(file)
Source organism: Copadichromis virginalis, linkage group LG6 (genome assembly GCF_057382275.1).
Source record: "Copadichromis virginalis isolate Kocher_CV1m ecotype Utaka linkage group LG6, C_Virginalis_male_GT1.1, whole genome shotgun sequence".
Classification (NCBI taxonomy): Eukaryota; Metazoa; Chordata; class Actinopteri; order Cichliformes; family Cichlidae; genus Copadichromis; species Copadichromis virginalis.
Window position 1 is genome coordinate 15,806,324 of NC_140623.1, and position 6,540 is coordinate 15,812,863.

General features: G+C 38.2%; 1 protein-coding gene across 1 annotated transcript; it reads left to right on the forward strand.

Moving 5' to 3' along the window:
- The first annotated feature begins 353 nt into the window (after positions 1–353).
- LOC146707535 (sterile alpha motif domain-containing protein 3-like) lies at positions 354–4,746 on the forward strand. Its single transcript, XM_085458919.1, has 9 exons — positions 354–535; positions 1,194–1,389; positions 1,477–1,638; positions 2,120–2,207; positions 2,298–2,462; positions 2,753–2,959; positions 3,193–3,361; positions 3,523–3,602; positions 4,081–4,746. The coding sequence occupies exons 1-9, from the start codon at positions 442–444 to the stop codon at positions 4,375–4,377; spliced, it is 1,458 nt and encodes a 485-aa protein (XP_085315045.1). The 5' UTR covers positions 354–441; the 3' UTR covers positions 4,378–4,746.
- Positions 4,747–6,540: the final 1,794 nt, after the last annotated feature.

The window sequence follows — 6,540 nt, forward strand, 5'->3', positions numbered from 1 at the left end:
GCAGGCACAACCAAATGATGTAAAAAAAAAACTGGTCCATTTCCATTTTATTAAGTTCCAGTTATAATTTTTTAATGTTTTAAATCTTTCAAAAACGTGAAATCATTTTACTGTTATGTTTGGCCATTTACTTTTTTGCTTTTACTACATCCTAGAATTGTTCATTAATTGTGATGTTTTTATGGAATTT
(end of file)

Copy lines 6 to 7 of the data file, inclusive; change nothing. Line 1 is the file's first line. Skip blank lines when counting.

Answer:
Moving 5' to 3' along the window:
- The first annotated feature begins 353 nt into the window (after positions 1–353).